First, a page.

MADRID – A team of surgeons has carried out the world’s first full-face transplant on a young Spanish farmer unable to breathe or eat on his own since accidentally shooting himself in the face five years ago.

It was the most extensive operation yet and the 11th known face transplant worldwide.

During the 24-hour surgery, doctors lifted an entire face, including jaw, nose, cheekbones, muscles, teeth and eyelids, and placed it masklike onto the man, Dr. Joan Pere Barret said Friday.

Transplant experts hailed the surgery, carried out late last month at Barcelona’s Vall d’Hebron Hospital, as a significant advance.

“It is a breakthrough. They are pushing the envelope, and I am very happy for them,” said Dr. Thomas Romo, chief of facial and reconstructive surgery at Lenox Hill Hospital in New York.

The Spanish patient, who was not identified, now has a completely new face from his hairline down and only one visible scar, which looks like a wrinkle running across his neck, said Barret, who headed the 30-member surgical team.

The man cannot yet speak, eat or smile, but he can see and swallow saliva, the surgeon said. He is expected to be able to eat and breathe on his own in about a week.

“If you look him in the face, you see a normal person,” Barret said. “He sits up, he walks in his hospital room and he watches television.”

Before the transplant, the 30-year-old patient had had nine surgeries and could only breathe with the help of a ventilator and get nourishment from a feeding tube. He also had problems speaking.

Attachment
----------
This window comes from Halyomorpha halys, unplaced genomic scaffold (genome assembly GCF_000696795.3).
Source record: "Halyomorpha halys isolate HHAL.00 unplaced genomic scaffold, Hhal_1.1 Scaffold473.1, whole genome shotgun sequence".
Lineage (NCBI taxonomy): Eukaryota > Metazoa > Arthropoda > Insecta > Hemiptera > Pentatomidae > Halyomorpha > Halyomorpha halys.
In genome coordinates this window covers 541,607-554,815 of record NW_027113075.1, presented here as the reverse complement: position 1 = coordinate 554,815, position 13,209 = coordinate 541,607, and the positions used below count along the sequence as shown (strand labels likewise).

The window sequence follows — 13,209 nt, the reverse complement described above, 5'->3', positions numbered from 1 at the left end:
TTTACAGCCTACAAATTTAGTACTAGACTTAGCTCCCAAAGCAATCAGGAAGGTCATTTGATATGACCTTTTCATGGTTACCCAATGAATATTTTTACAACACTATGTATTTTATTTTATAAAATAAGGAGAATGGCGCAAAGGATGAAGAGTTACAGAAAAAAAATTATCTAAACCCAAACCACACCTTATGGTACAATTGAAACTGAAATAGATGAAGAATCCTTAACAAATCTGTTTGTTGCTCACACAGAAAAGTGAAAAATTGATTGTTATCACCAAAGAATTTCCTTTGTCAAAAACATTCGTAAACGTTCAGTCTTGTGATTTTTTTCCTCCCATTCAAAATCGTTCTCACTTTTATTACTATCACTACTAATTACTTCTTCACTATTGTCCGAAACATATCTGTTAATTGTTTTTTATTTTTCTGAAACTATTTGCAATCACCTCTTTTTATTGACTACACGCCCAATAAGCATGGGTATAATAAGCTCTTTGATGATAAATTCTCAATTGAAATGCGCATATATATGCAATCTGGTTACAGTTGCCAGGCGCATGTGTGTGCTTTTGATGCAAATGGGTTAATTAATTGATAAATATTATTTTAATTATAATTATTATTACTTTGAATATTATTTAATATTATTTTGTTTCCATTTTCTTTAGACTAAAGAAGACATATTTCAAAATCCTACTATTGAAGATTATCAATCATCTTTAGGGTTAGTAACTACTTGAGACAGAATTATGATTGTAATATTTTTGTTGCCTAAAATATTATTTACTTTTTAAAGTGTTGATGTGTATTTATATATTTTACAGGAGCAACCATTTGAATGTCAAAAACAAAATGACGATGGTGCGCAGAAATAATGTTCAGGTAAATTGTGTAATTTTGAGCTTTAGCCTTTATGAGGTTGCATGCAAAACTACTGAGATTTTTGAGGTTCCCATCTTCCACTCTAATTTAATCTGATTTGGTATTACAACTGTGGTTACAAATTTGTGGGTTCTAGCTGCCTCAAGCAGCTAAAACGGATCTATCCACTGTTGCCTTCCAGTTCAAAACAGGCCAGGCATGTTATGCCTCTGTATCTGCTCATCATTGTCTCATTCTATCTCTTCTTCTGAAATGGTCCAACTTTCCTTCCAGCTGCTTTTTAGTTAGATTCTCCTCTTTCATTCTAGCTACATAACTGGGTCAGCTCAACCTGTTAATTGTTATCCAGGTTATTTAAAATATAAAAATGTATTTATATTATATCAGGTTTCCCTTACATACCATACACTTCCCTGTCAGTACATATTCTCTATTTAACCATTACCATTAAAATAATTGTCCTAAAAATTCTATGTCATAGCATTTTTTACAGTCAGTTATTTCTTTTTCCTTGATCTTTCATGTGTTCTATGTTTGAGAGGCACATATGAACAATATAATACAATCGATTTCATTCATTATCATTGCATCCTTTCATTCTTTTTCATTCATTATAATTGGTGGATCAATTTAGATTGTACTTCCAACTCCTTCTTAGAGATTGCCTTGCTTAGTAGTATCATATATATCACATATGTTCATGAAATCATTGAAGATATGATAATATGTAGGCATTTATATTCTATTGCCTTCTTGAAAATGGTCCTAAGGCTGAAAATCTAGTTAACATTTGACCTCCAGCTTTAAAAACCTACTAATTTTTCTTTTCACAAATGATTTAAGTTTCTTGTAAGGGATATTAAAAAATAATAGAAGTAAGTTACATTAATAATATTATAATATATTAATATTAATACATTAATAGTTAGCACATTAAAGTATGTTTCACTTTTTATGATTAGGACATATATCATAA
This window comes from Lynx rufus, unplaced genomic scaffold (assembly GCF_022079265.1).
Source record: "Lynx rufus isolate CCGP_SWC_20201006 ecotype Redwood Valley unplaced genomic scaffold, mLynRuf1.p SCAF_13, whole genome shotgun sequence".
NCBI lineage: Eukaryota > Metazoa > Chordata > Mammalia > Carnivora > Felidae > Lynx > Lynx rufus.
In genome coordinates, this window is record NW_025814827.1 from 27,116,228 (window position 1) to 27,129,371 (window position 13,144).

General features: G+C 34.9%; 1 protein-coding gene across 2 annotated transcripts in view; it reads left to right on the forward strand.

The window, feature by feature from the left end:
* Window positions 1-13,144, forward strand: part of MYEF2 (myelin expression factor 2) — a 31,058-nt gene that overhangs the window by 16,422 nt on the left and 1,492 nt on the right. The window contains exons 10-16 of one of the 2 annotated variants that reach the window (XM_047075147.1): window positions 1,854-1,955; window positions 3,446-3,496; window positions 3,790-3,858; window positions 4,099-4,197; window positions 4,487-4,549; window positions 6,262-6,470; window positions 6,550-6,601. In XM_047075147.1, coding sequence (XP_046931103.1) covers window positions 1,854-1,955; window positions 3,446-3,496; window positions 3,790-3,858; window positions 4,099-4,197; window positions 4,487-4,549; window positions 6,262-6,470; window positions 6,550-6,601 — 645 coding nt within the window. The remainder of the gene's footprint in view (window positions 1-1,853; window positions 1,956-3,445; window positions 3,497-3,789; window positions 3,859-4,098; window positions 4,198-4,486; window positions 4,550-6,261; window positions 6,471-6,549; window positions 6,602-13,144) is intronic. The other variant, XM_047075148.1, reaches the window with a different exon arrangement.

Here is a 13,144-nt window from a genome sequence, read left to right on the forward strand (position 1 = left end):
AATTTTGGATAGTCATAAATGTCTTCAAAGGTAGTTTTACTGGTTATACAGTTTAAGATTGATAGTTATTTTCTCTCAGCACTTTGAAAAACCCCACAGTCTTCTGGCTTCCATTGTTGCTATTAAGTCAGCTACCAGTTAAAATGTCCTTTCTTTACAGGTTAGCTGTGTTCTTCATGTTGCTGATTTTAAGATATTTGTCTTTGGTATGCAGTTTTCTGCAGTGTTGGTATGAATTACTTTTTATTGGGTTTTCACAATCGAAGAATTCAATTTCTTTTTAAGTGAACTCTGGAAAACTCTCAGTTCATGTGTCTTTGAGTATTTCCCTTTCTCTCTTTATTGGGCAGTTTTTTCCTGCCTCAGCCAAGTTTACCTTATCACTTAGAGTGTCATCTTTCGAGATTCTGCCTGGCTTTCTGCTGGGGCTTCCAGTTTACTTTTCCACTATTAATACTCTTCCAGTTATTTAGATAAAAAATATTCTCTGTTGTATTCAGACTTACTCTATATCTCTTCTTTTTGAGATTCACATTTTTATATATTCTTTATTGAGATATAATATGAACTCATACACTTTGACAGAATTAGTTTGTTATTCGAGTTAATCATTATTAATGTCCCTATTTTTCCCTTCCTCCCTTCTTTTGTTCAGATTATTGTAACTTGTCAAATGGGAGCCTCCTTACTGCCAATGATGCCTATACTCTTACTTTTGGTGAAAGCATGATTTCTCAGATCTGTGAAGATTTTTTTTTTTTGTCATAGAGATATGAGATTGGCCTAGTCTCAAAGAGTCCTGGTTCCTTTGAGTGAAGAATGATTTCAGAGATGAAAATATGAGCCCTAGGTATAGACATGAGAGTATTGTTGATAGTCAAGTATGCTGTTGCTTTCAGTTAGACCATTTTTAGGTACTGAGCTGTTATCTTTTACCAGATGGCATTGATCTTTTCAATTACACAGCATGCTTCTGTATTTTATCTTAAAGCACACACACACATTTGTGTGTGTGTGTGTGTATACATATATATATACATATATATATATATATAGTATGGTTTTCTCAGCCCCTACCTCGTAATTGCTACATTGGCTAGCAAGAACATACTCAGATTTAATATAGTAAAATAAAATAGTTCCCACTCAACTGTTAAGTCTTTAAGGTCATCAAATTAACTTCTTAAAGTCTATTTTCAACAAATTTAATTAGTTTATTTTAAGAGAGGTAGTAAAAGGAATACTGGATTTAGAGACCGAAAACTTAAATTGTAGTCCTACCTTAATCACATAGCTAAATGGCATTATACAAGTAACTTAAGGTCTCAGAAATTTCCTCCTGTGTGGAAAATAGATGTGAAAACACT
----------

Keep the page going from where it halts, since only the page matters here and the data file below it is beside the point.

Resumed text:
The 2005 accident, in which he shot himself with a shotgun, essentially destroyed his face from the eye sockets down, although his eyes and eyesight were unaffected.

During the daylong operation, Barret said his team cut off the donor’s face below the eye sockets and attached the bone structure along with muscles and nerves to the recipient “in one piece.”

“Imagine a skull. It is as if with a saw, we cut everything just below the upper part of the eye sockets, as if we were sawing all that,” he said. Then, “everything attached to the mask is placed on the recipient.”

“It is a little bit like the movie with John Travolta and Nicolas Cage,” the surgeon said, referring to the 1997 thriller “Face/Off,” in which the face of the character played by Cage is grafted onto the Travolta character’s skull in an identity switch.

Face transplants in the real world have gained acceptance since the first partial transplant almost five years ago in France. Patients don’t look like the dead people whose skin and facial features they now live with. And skeptical bioethicists and doctors groups have warmed to the idea for patients who have tried reconstructive surgery with little success.

There have been 10 partial transplants worldwide.